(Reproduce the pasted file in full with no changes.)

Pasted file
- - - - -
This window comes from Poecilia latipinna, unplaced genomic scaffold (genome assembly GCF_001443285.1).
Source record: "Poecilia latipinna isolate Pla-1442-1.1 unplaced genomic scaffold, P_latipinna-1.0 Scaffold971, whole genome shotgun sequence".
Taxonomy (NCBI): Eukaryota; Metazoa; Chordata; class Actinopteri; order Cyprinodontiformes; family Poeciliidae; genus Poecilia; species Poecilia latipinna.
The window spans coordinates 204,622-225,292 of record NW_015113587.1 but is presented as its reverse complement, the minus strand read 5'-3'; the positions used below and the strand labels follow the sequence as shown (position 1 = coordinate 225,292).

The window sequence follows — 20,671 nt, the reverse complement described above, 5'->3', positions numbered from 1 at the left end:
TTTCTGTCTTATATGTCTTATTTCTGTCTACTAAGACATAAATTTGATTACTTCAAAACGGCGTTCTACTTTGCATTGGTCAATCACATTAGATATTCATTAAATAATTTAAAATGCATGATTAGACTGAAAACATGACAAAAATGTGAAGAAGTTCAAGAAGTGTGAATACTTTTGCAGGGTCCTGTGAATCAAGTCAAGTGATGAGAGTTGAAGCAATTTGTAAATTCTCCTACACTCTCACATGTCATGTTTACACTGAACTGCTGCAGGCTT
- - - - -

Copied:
This window comes from Poecilia latipinna, unplaced genomic scaffold (genome assembly GCF_001443285.1).
Source record: "Poecilia latipinna isolate Pla-1442-1.1 unplaced genomic scaffold, P_latipinna-1.0 Scaffold971, whole genome shotgun sequence".
Taxonomy (NCBI): Eukaryota; Metazoa; Chordata; class Actinopteri; order Cyprinodontiformes; family Poeciliidae; genus Poecilia; species Poecilia latipinna.
The window spans coordinates 204,622-225,292 of record NW_015113587.1 but is presented as its reverse complement, the minus strand read 5'-3'; the positions used below and the strand labels follow the sequence as shown (position 1 = coordinate 225,292).

The window sequence follows — 20,671 nt, the reverse complement described above, 5'->3', positions numbered from 1 at the left end:
TTTCTGTCTTATATGTCTTATTTCTGTCTACTAAGACATAAATTTGATTACTTCAAAACGGCGTTCTACTTTGCATTGGTCAATCACATTAGATATTCATTAAATAATTTAAAATGCATGATTAGACTGAAAACATGACAAAAATGTGAAGAAGTTCAAGAAGTGTGAATACTTTTGCAGGGTCCTGTGAATCAAGTCAAGTGATGAGAGTTGAAGCAATTTGTAAATTCTCCTACACTCTCACATGTCATGTTTACACTGAACTGCTGCAGGCTT